Packing – Physically placing goods purchased by consumers into their package and prepare them for shipping.

Shipping – Placing the items in a mode of transportation to be sent to their intended destination.

These four pieces of the inventory management process are extremely important for ensuring that items are delivered on time and that your customers are happy. They are particularly crucial for businesses operating in the e-commerce sphere. 

So, whereas platforms like Shopify will keep track of your products, an actual inventory management software should help you accurately receive, pick, pack, and ship all of your items. Businesses are confusing their e-commerce platform as the only form of inventory management they need, but as you grow and expand, you need to have more in-depth, well-rounded, and versatile software to help your business succeed. 

If you’re worried that your current inventory management solution isn’t helping you cover all your bases, then it may be time to check out Scout’s topShelf cloud-based inventory management software. 

Upgrade Your Inventory Management With topShelf Today

topShelf integrates with platforms like Shopify, Skubana, Stitch Labs, Channel Advisor, and many, many more. So, you don’t have to get rid of your current accounting, CRM, and e-Commerce applications if you like it.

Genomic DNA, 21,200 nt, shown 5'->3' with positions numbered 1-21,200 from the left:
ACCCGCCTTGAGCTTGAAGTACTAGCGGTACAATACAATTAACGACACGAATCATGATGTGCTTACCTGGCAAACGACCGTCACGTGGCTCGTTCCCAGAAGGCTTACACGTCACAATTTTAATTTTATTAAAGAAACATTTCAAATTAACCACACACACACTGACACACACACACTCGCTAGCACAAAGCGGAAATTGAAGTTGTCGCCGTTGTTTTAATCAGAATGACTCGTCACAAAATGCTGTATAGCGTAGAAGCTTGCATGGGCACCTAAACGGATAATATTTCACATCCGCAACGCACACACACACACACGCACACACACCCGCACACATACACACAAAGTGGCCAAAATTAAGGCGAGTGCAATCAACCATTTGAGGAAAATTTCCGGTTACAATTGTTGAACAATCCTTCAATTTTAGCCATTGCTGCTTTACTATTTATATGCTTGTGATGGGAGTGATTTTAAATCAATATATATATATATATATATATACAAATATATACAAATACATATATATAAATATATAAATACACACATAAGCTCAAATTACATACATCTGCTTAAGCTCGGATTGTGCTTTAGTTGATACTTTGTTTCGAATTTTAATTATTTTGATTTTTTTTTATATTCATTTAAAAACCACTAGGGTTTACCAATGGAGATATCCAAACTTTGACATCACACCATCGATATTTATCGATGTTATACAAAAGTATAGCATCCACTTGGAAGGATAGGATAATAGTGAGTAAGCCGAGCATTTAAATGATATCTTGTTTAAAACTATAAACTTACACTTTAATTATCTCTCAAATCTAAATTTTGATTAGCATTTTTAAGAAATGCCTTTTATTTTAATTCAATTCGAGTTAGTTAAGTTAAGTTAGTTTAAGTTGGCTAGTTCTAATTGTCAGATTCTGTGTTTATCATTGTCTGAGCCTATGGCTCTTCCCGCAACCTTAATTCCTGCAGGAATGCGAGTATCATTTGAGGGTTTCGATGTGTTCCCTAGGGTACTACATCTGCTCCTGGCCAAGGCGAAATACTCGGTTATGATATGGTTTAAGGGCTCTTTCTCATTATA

And, if you don’t see your application on that list, Scout’s universal integration tool, SNAP,  delivers fast data connections. 

Other benefits of using topShelf for your business: 

Transparency – When you switch over to topShelf, you’ll get a much better understanding of your inventory through a detailed reporting function (like lot recall, asset summaries, and cycle counts).

Verification – Easily validate and verify receiving, picking, packing, and shipping transactions —  as well as save time by printing detailed product and bin barcodes. 

Cost Savings and Confidence – topShelf will help you see higher profits by reducing shipping errors and gain better control over your products. Gain confidence in your inventory process and save money with an actual inventory management system 

To get started on integrating topShelf into your business, contact us today! 

We look forward to hearing from you!